Processes and the operating system kernel record a log of events that happen. These logs are used to audit the system and troubleshoot problems. Many systems record logs of events in text ﬁles that are kept in the /var/log directory. These logs can be inspected using normal text utilities such as less and tail.
A standard logging system based on the Syslog protocol is built into CentOS/RHEL. Many programs use this system to record events and organize them into log ﬁles. The systemd-journald and rsyslog services handle the syslog messages in CentOS/RHEL.
The systemd-journald service is at the heart of the operating system event logging architecture. It collects event messages from many sources including the kernel, output from the early stages of the boot process, standard output, and standard error from daemons as they start up and run, and syslog events. It then restructures them into a standard format and writes them into a structured, indexed system journal. By default, this journal is stored on a ﬁle system that does not persist across reboots.
However, the rsyslog service reads syslog messages received by systemd-journald from the journal as they arrive. It then processes the syslog events, recording them to its log ﬁles or forwarding them to other services according to its own conﬁguration. The rsyslog service sorts and writes syslog messages to the log ﬁles that do persist across reboots in /var/log. The rsyslog service sorts the log messages to speciﬁc log ﬁles based on the type of program that sent each message, or facility, and the priority of each syslog message.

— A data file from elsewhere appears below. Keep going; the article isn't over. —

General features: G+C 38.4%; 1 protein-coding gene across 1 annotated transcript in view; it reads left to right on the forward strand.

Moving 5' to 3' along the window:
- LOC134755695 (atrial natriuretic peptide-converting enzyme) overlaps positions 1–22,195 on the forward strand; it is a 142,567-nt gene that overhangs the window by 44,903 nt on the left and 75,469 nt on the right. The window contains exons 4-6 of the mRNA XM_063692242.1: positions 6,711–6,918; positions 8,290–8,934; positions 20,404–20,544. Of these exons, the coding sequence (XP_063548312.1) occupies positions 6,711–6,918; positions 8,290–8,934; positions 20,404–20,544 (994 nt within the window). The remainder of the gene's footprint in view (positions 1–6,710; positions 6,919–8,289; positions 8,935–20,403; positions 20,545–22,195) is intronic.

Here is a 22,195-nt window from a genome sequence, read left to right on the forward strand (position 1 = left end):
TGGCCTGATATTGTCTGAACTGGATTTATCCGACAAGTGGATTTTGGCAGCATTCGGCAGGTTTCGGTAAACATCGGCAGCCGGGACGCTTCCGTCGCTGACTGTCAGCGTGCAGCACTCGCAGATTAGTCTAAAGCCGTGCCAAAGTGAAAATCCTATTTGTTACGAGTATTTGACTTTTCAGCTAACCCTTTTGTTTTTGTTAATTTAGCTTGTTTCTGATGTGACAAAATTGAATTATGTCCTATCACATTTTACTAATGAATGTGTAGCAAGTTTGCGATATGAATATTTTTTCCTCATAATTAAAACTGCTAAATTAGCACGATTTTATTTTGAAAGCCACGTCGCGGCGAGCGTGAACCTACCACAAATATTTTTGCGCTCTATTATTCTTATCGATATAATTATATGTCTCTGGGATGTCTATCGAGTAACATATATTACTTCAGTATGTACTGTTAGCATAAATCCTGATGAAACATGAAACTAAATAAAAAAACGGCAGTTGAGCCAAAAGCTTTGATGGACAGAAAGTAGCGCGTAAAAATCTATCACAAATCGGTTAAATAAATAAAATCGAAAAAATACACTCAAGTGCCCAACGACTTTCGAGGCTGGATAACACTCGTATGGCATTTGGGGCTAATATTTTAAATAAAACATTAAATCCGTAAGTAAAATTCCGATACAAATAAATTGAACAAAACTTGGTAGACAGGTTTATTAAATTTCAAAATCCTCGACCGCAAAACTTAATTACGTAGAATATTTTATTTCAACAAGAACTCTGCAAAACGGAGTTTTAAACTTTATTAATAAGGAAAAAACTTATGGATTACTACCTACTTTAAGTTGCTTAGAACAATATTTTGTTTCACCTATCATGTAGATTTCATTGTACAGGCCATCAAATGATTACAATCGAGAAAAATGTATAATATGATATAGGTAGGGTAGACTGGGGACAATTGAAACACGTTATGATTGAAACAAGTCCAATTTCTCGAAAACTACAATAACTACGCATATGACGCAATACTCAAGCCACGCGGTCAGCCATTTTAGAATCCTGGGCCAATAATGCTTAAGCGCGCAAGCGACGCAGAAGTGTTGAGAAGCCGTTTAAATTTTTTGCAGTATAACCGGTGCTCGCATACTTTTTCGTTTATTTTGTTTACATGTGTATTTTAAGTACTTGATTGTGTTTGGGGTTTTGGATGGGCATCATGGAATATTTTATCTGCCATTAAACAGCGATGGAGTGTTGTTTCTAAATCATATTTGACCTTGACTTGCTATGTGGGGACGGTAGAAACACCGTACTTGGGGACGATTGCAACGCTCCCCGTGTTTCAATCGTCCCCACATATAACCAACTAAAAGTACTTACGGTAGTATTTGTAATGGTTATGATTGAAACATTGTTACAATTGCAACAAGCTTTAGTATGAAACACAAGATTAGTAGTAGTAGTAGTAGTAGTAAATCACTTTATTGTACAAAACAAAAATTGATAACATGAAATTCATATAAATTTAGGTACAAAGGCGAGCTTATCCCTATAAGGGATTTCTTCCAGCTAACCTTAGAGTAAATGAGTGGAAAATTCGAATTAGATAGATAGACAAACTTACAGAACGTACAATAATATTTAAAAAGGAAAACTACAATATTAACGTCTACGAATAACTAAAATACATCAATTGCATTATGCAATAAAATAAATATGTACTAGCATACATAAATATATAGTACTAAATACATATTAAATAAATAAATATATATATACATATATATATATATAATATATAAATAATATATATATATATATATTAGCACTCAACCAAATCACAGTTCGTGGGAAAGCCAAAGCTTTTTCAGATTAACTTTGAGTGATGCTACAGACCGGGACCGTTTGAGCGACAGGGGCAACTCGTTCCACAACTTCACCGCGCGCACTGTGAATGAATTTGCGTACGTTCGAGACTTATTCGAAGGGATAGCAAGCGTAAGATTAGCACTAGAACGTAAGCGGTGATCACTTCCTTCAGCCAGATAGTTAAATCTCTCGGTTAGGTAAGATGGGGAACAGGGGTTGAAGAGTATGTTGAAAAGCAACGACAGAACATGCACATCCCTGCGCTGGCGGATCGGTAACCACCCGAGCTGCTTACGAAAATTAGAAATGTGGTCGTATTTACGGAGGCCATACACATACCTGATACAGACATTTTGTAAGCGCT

In addition to syslog message ﬁles, the /var/log directory contains log ﬁles from other services on the system. The following table lists some useful ﬁles in the /var/log directory.
|LOG FILE||TYPE OF MESSAGES STORED|
|/var/log/messages||Most syslog messages are logged here. Exceptions include messages related to authentication and email processing, scheduled job execution, and those which are purely debugging- related.|
|/var/log/secure||Syslog messages related to security and authentication events.|
|/var/log/maillog||Syslog messages related to the mail server.|
|/var/log/cron||Syslog messages related to scheduled job execution.|
|/var/log/boot.log||Non-syslog console messages related to system startup.|
Overview of Syslog Priorities, rsyslog rules, log rotation and basic troubleshooting using syslog
How to use journalctl to view log messages in journal for system troubleshooting
How to configure the system journal to preserve the record of events when a server is rebooted (CentOS/RHEL)